High yield heartache as LBOs lead on
The investment grade bond market saw raging demand for the one small deal of the week, lining the market up for a strong September, while the high yield market has seen appetite for European credits weaken. Investment grade and leveraged loans alike have settled into the summer lull, though Cinven’s latest acquisition could raise hopes for more LBOs in the final quarter.
Swedish industrial machinery maker Atlas Copco on Tuesday received demand eight times the size required for its €500m 10 year bond, sending a loud signal that September could be a busy time for the investment grade market.
Atlas, rated A2/A/A, priced its €500m 2026 note with a 37bp spread over mid-swaps, after a 13bp tightening from initial price talk of 50bp.
Atlas was the first Nordic corporate deal in the past three months, but its bookrunners said buyers had been broadly European, with French and German investors snapping almost half of the offering.
High yield heartache
In the high yield market, the summer break approaches its end with stronger sales figures though investors are yet to be wooed by European credits, according to a BAML report.
During the first half of 2016, new high yield bond sales were 48% behind 2015’s numbers during the same period. The market since July to mid-August has partially reversed the trend and the lag in issuance in mid-August stands at 37% behind 2015, at €47bn.
This mirrors the stream of new bonds sold in the US high yield market in the past weeks. Issuance in the US has reached $26bn in the past four weeks, $10bn more than in January and February combined, according to Dealogic.
But in Europe, the Bank of America Merrill Lynch survey on credit investors’ attitudes has painted a picture of risk aversion.
Fund managers in investment grade or high yield markets would choose subordinated debt or extend duration before buying bonds with lower ratings than those they already hold in their portfolios, said the survey.
Only 7% of survey respondents said they would be willing to buy pure high yield rated credits with single-B ratings or lower. The percentage of investment grade funds willing to enter the high yield market is just slightly higher, at 9%.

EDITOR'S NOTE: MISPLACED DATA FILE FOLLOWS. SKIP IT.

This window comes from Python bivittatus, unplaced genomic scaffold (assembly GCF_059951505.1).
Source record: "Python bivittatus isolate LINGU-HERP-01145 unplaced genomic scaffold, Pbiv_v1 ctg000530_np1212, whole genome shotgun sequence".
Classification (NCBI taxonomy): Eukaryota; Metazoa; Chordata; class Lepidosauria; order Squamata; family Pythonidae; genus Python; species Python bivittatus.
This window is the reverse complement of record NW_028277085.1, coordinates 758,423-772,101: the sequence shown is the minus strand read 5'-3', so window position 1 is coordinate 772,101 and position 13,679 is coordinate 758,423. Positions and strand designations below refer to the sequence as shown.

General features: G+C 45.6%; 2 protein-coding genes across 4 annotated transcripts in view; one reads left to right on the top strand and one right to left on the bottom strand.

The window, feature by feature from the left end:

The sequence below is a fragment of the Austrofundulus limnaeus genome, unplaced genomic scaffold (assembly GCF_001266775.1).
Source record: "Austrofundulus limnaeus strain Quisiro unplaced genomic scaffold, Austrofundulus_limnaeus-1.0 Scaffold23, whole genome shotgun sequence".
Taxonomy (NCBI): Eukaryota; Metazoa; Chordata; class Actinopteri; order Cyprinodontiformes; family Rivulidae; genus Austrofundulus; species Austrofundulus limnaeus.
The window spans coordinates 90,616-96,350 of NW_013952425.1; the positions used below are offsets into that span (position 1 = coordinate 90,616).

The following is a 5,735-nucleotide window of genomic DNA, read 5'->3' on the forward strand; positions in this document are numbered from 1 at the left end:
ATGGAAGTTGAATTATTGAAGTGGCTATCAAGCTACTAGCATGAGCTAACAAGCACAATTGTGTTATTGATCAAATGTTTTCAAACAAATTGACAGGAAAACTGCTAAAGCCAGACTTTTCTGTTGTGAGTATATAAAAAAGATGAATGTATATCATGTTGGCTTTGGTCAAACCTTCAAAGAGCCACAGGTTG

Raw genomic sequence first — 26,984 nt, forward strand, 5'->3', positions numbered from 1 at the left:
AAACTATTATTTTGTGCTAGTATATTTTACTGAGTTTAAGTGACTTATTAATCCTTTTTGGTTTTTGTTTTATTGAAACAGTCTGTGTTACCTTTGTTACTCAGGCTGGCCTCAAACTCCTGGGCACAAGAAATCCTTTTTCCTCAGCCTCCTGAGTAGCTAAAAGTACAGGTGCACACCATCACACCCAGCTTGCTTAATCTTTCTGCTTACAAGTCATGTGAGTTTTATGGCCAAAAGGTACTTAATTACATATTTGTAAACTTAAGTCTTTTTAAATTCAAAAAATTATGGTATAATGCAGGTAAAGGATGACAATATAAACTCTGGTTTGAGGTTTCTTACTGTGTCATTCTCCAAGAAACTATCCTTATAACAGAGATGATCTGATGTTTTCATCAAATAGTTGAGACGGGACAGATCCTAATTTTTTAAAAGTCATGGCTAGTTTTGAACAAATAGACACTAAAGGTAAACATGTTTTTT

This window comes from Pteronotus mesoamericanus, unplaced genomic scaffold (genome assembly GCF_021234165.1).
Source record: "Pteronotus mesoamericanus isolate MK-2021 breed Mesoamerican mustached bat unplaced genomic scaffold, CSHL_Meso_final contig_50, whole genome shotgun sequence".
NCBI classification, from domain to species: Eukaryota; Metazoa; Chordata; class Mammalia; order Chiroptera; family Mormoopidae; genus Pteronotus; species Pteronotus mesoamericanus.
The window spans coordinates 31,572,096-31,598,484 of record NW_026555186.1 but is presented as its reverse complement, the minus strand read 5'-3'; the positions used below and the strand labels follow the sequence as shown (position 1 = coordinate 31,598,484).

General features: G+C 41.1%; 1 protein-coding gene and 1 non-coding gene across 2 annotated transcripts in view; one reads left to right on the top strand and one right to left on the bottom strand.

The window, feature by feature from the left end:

Loans lulled, LBOs lead on
The investment grade loan market has truly hit a summer slump, where even the one juicy M&A deal in the market has slowed its progress.
Melrose is inching to a close on its $1.25bn acquisition loan. The deal was due to have been wrapped up by the end of last week, according to one lead banker, though one lender is still yet to make its commitment. Syndication will now close before the end of next week, the banker said.
While OCI Nitrogen, the subsidiary of fertiliser giant OCI, has signed a €550m credit agreement with 17 banks, 10 of which are new lenders.
The package includes a €250m term loan 'A', a €250m term loan 'B' and a €50m revolving credit facility. The term loan 'A' amortises over five years and the term loan 'B' will be repaid on maturity in 2021.
In the leveraged loan space, Cinven has made the first acquisition from its latest €7bn European-focused fund for US healthcare firm Bioclinica. The deal could spark hope for a run of LBOs this year.
In recent years the final four months of the year have been disproportionately strong for leveraged loan issuance related to LBOs.
Some market participants expect the sponsor community to kickstart another cycle of acquisitions in the coming months, having been predominantly selling companies over the past two years.
Dan Alderson, derivatives editor +44 207 779 7311
Max Bower, leveraged loans reporter +44 207 779 8964
Silas Brown, niche currencies and private placement reporter +44 207 779 8689
Robert Cooke, investment grade loans reporter +44 207 779 8124
Jon Hay, corporate financing editor +44 207 779 7321
Victor Jimenez, high yield reporter +44 207 779 7379
Ross Lancaster, corporate bonds editor +44 207 779 7322
Elly Whittaker, loans editor +44 207 779 8361
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